OSAKA -- Sharp plans to start reorganizing domestic operations, including closing four plants and exiting or selling its money-losing solar panel business, in a bid to improve its flagging fortunes.
The Japanese electronics giant raised nearly 140 billion yen ($1.15 billion) in the autumn of 2013 through such measures as public offerings. Its capital ratio had recovered to around 10% at the end of September 2014. But the company could need some 300 billion yen going forward because of write-downs on facilities. Since raising money on the market would be difficult, as a brokerage official notes, Sharp plans to request capital from two major lenders.
The company suffered total losses of more than 900 billion yen for fiscal 2011 and fiscal 2012 after a massive investment in large liquid crystal display panels failed to pay off. It engaged in no significant restructuring aside from offering early retirement to around 3,000 workers.
Sharp moved into the black in fiscal 2013 with an operating profit of more than 100 billion yen on brisk sales of LCD panels for Chinese smartphone makers and solar panels. But the improvement was only temporary, since competition in both areas is fierce. Indeed, it may have led to the company putting off restructuring.
Reorganizing production of electronic components will form a key part of the restructuring plan due out this May. The Mihara plant, which Sharp intends to close, makes light-emitting diodes and employs about 400 workers. A final decision to shut down the plant would mark the company's first closing of a major domestic factory.
The Fukuyama No. 1 to No. 4 plants, which produce such items as smartphone sensor components, have an average operating rate of around 40%. Closing the first three plants would let Sharp consolidate production into the fourth, lifting that factory's operating rate.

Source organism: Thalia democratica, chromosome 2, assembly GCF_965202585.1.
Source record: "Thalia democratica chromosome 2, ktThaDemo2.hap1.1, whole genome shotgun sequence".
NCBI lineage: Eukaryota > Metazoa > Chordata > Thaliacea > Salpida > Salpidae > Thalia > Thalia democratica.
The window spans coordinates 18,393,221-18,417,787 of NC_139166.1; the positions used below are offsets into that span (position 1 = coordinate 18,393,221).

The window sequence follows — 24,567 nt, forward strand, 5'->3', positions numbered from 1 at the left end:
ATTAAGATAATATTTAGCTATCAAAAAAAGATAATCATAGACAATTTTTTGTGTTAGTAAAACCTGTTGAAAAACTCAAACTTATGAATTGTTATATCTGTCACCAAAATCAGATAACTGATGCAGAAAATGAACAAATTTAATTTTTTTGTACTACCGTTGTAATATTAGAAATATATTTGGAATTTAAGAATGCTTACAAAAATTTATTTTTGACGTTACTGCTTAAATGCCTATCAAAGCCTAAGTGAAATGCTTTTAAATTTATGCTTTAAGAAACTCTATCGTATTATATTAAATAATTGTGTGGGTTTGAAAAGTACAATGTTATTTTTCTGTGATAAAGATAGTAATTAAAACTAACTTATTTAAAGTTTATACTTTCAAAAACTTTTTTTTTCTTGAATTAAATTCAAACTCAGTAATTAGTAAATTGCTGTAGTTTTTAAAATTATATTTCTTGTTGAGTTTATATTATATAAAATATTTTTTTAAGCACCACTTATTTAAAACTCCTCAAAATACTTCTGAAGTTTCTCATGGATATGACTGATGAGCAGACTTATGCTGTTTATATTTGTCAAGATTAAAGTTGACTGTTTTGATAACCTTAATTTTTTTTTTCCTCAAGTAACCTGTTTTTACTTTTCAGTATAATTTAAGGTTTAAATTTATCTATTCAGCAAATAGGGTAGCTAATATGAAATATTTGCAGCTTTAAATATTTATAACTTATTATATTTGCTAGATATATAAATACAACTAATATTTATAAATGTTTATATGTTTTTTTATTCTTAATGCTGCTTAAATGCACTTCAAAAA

In the solar panel business, escalating competition with Chinese rivals makes it tough to turn a profit. Sharp, which is eyeing an exit, will book write-downs related to the business in fiscal 2014 -- one reason for its widening losses this fiscal year. It apparently still has agreements to procure roughly 200 billion yen worth of silicon through 2020, at prices higher than current market value. Altering these contracts may force it to book even more impairment losses.
President Kozo Takahashi's basic strategy is to bring all of Sharp's businesses into the black. Until the middle of last year, his explanation that the company needed to support itself through several areas apart from high-risk LCDs was convincing.
But offshoring of production of other mainstay items, including white goods, backfired when the yen plunged. Sharp also makes core solar panel components overseas, and the Japanese currency's weakness has pushed up import costs. Earnings in core businesses have fallen across the board in fiscal 2014.
Margins have also narrowed sharply for small and midsize LCD panels, which are supposed to be Sharp's bread and butter, amid heightening price competition over parts for Chinese customers. The company's remaining options, including leaving unprofitable businesses and shutting down factories, are all painful, drastic reforms.
How Sharp will handle its roughly 50,000 employees groupwide will be in the spotlight when its restructuring plan comes out. A prolonged earnings slump could cause talented staffers to flee.